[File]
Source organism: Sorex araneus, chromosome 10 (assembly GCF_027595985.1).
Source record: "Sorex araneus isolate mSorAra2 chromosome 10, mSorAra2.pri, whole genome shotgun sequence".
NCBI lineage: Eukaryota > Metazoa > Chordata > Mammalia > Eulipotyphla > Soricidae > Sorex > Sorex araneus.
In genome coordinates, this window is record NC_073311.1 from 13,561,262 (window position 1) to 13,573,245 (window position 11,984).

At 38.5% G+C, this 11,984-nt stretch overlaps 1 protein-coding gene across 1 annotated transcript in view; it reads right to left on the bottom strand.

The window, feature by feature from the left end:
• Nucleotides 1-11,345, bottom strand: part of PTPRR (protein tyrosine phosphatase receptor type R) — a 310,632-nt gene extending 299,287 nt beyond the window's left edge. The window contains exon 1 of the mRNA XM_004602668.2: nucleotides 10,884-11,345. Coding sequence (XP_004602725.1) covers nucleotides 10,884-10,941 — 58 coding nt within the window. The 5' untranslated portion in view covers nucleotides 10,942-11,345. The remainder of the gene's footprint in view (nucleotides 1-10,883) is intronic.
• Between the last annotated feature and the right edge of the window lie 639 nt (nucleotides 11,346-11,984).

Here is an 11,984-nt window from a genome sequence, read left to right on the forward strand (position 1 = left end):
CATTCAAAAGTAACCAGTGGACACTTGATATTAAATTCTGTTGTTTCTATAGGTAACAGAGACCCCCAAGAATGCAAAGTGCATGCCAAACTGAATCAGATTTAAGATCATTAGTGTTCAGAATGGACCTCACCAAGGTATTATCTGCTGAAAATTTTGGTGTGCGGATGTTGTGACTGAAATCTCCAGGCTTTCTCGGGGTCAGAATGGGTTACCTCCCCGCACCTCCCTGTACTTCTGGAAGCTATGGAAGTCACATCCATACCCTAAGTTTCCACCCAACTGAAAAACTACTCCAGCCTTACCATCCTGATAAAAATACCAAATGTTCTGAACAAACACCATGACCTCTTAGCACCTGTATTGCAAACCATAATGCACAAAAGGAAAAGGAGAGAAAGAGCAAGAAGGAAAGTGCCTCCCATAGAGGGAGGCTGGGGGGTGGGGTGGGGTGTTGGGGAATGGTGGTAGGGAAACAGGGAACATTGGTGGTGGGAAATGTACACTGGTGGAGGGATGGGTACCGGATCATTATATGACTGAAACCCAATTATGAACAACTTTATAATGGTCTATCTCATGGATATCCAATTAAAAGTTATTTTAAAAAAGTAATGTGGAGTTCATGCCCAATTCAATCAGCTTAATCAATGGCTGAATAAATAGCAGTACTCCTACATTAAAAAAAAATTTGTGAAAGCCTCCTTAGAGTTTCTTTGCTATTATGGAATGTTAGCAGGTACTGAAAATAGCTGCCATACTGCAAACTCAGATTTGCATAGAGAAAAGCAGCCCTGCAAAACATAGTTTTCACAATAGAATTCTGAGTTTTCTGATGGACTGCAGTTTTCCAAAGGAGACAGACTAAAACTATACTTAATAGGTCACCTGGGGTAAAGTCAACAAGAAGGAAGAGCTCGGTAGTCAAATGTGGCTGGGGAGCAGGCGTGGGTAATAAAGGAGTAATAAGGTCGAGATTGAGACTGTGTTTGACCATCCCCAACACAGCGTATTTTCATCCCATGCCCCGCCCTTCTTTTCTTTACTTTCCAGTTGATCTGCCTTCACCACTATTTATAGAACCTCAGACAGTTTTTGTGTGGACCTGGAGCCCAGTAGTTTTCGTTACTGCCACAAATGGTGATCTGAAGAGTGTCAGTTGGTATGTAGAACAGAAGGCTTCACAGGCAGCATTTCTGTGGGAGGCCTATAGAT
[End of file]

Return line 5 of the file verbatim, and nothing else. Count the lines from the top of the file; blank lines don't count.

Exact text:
At 38.5% G+C, this 11,984-nt stretch overlaps 1 protein-coding gene across 1 annotated transcript in view; it reads right to left on the bottom strand.